The worst storm that struck the island during Keeper Williams’ lengthy tenure began on January 31, 1898 and was described by Williams in a letter to The Portsmouth Herald. The wind reached nearly 100 miles per hour and stirred up waves that dashed against the dwelling and tower, coating them in thick layers of ice. Two water tanks, weighing about four tons each, were lifted off their granite foundations and carried a distance of seventy-five feet to the northeast end of the island and totally wrecked. Rocks weighing fifteen tons or more were moved twenty feet, and two outbuildings were swept away. The fires inside the dwelling went out after the chimneys became capped with ice.
Charles Williams, who served as first assistant to his father, had recently married and was celebrating his honeymoon on the island with his new bride. The other occupants of the island at the time were Head Keeper Williams and his wife, and S. H. Sawyer, who was filling in for Assistant Keeper Seaward, who was ashore taking care of his wife.
Keeper Williams’ account of the storm included the following:
It was a dangerous piece of work, and the chimneys were cleared only after a hard struggle. But it was a case of clear out the flues or starve, for the whole house was an iceberg and as for that matter the whole island was the same.
It was the hardest night we ever passed, and no one slept on the island during the entire night. The island in the morning was one of the grandest sights I ever witnessed.
When John Morris was in charge of Boon Island Lighthouse in December 1945, a similar storm struck the island. The storm washed huge rocks up on the island, demolishing the keeper’s house and a couple of small outbuildings. Morris, his wife, their two-year-old son, and two coastguardsmen sought refuge in a small, sturdy structure, and a helicopter was dispatched to drop food to them after the waves subsided.
Keepers at Boon Island occasionally assisted mariners who found themselves in dire circumstances near the station. In December 1892, the British Schooner Gold Hunter wrecked on Boon Island with the temperature at four degrees below zero. Keeper Williams and his assistants saved the six crewmembers, though afterward, the keepers and the crew were “almost equally incapacitated by exposure.” In 1919, Keeper Harry Smith and his two assistants rescued seven men aboard the schooner Hazel E. Ritcey, after it struck a rock and sank near the island.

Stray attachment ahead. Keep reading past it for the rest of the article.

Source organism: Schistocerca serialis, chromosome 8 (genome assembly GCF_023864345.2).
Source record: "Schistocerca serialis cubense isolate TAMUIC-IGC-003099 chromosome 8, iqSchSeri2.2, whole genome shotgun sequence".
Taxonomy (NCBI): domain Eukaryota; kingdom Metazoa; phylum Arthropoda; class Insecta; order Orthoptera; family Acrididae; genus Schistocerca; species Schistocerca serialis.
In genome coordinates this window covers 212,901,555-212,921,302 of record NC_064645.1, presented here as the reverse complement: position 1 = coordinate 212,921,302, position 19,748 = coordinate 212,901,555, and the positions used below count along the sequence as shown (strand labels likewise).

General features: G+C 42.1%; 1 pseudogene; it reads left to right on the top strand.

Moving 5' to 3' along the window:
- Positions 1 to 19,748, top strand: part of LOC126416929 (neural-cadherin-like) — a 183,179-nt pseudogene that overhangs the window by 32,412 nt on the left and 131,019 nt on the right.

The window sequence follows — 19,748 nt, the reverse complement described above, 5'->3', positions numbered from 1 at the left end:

During the early 1930s, Fred Batty was an assistant keeper at Boon Island. His wife Florence recalled that in lieu of indoor toilets, each of the three families would cut off the tops of five-gallon tins of kerosene oil and place them in an outhouse. Once during a storm, Florence heard her daughter’s shrieks. The tin, above which she was perched, had been “two-thirds full and when the sea come, it struck the back of the toilet and it knocked the windows out of the back of the toilet and all that stuff come right out of the square can right onto Arothusa! Right in her hair….So after that, she started using the chamber pots. Florence related a similar experience had by Keeper Harold Hutchins. “A little while after that…same storm, Hutch …put the teapot on the stove to get the tea hot, and he got up to go to the bathroom and…the sea took bathroom and all and took it all out back on the high rocks…I was glad to get off that place. I was scared out in that place...It was an awful life.”